Bath Camerata to perform JS Bach’s ‘St John Passion’ with world-class Evangelist, James Gilchrist

On Saturday 3rd February 2018 Bath Camerata will be joined by leading soloists and instrumentalists to perform JS Bach’s dramatic masterpiece, the St John Passion, in St Mary Redcliffe Church, Bristol.

James Gilchrist, a frequent soloist at the BBC Proms and one of the world’s greatest Evangelists, will sing the central role in this performance, alongside soloists Elizabeth Cragg (soprano), Robin Blaze (countertenor), Joshua Ellicott (tenor) and Giles Underwood (bass), all widely regarded as the finest interpreters of this music.

Accompanying the performance will be some of the best baroque players in Europe , led by Kati Debretzeni, Leader of the Orchestra of the Age of Enlightenment. The St John Passion tells the story of Jesus’ last days; His betrayal, the denial, His burial and resurrection. It captures the drama, sadness and anger of the crowds, setting movements of vivid excitement against moments of startling beauty and compassion.

St Mary Redcliffe is a masterpiece of Gothic Architecture. Sited on the ‘red’ cliffs above the floating harbour for over 800 years, the church’s ancestry at at the heart of the local shipping industry is reflected in the carved bosses, elegant 18th century ironwork, beautiful stained glass windows, and in more contemporary pieces such as the chapel altar dedicated to St John.

Tickets are priced at £28, £22, £15, £10 with under 25s half price. A £45 VIP ticket includes reserved seating at the front of the nave, a pre-concert drinks and canapés reception in the church vaults and a concert programme. Tickets are available from Bath Camerata’s website site www.bathcamerata.co.uk or from St George’s Bristol Box Office on 0845 402 4001.

ENO: Satyagraha

Philip Glass’s operatic masterpiece returns to English National Opera, with Toby Spence leading the cast in his role debut

Opens Thursday 1 February at 7pm at the London Coliseum (7 performances)

ENO revives an iconic piece of contemporary opera, Philip Glass’s Satyagraha, in February. This critically acclaimed production from visionary director Phelim McDermott and Associate Director / Set Designer Julian Crouch (co-founders of Improbable) broke box office records for 20th century opera on its UK premiere in 2007, making it the most popular contemporary work to be performed by ENO.

Satyagraha, a Sanskrit word meaning ‘truth force’, looks at Mahatma Gandhi’s early years in South Africa and his development of non-violent protests as a political tool. The story moves back and forth through Gandhi’s life, with the flow of time, words and music creating a hypnotic, almost ritualistic experience. Each of the three acts depicts a spiritual guardian who is linked to the Satyagraha philosophy. Act 1 features Tolstoy, Act 2 the Indian mystic and poet Tagore and Act 3 Martin Luther King Junior, representing the past, present and future of Satyagraha.

Performed in Sanskrit, Satyagraha is the second of Philip Glass’s trilogy of operas about individuals who changed the world. The first was Einstein on the Beach (1976) and the third Akhnaten (1984) which had its UK premiere at ENO in 1985, sparking a special artistic relationship between Glass and the company. Contemporary opera and ongoing work with living composers are central to ENO’s mission, with four world or UK premieres staged by the company in the last twelve months.

Director Phelim McDermott is famed for his success in bringing Philip Glass’s works to ENO. For Satyagraha, he is reunited with conductor Karen Kamensek following their hugely successful production of Akhnaten in 2016, which won the 2017 Olivier Award for Best New Opera Production. Phelim is a founder member of Improbable. He has won various awards, including an Olivier Award for Best Entertainment, TMA Awards for Best Touring Production and Best Director and a Critics Circle Best Designer Award. He was awarded a National Endowment for Science, Technology and the Arts fellowship and an Honorary Doctorate from the Middlesex University.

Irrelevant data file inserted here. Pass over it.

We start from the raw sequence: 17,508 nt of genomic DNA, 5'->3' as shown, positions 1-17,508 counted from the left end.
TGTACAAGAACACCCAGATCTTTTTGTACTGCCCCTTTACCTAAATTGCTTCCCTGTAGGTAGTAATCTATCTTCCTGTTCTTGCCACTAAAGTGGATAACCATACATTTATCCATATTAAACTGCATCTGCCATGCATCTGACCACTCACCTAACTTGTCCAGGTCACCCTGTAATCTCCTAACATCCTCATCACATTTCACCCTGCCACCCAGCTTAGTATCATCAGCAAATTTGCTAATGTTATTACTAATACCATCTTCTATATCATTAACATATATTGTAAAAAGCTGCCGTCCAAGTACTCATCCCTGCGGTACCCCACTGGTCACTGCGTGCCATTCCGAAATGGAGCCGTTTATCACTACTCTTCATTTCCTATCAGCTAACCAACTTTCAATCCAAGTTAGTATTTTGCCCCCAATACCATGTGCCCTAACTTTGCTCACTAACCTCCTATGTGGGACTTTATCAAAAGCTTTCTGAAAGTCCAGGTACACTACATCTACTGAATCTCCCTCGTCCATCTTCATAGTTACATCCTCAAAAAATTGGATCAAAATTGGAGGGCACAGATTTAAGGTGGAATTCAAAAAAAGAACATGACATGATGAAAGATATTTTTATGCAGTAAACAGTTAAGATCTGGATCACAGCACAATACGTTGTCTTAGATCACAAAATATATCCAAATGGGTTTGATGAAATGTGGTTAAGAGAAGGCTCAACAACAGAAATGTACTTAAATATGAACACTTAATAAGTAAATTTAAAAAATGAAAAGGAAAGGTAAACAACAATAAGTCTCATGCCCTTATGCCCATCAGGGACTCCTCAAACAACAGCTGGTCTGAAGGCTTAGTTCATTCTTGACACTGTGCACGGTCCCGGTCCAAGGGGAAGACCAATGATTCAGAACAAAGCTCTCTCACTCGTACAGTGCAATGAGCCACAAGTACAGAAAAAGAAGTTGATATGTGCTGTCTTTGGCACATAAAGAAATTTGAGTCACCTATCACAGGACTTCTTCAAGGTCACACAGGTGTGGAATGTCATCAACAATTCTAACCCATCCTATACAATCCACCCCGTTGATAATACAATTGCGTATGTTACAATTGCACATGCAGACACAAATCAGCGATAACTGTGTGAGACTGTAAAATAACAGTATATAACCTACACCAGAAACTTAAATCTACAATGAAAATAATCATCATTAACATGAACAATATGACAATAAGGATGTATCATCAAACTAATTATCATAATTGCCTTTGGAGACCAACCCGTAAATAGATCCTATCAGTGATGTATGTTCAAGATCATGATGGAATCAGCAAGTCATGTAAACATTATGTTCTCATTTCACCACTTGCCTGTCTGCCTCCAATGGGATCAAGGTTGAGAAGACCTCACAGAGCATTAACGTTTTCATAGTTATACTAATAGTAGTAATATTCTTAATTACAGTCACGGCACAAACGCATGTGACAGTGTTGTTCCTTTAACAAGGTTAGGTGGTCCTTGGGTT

Associate Director / Set Designer Julian Crouch – a founder member of Improbable –collaborated with innovate design studio 59 Productions to create the stunning visuals. 59 Productions, who make a welcome return to the Coliseum after their work on numerous ENO productions including Two Boys as well as 2009’s Doctor Atomic and 2017’s Marnie,are famed for the video projection in the Opening Ceremony of the 2012 London Olympic Games.

Distinguished London-born tenor Toby Spence sings the principal role of M.K. Gandhi for the first time, taking over from Alan Oke who has performed the role since the 2007 premiere. An ENO regular, Spence returns to the Coliseum having recently performed Don Ottavio (Don Giovanni) at the Liceu Barcelona; Captain Vere in the Teatro Real’s new production of Billy Budd; and Eisenstein (Die Fledermaus) and Antonio (The Tempest) for the Metropolitan Opera, New York.

Brighton Philharmonic Orchestra

The Dome, Brighton, Sunday 31 December 2017

New Year’s Eve Viennese Gala Concert

A very happy new year to all and what better way to celebrate than with Brighton Philharmonic at their annual Viennese Gala. Out of a finely balanced programme of familiar favourites and welcome additions, the highlight was without any doubt the mellifluous coloratura of Rebecca Bottone. Opening with the audition song from Die Fledermaus she moved effortlessly into Schenkt man sich Rosen in Tyrol from Zeller’s Der Vogelhandler, later adding the waltz song from Edward German’s Tom Jones.

If this latter piece seemed somewhat out of place it was very much part of Barry Wordsworth’s approach to these New Year’s Eve concerts, aiming to include a range of British pieces which sit comfortably alongside the Viennese. As such Gershwin’s By Strauss could hardly fail even if Vaughan Williams’ Fantasia on Greensleeves was a more unusual addition.

The second half opened with Malcolm Arnold’s English Dance No8 – a raucous item guaranteed to blow the cobwebs away and Richard Rodney Bennett’s waltz for the film score of Murder on the Orient Express.

Rebecca Bottone returned to bring us a vocal setting of Strauss’ waltz Wo die Citronen blüh’n and, the vocal highlight of the afternoon, Vilja from The Merry Widow. The Brighton audience is so knowledgeable and well trained that we had no difficulty providing the hushed choral support needed for this lovely piece!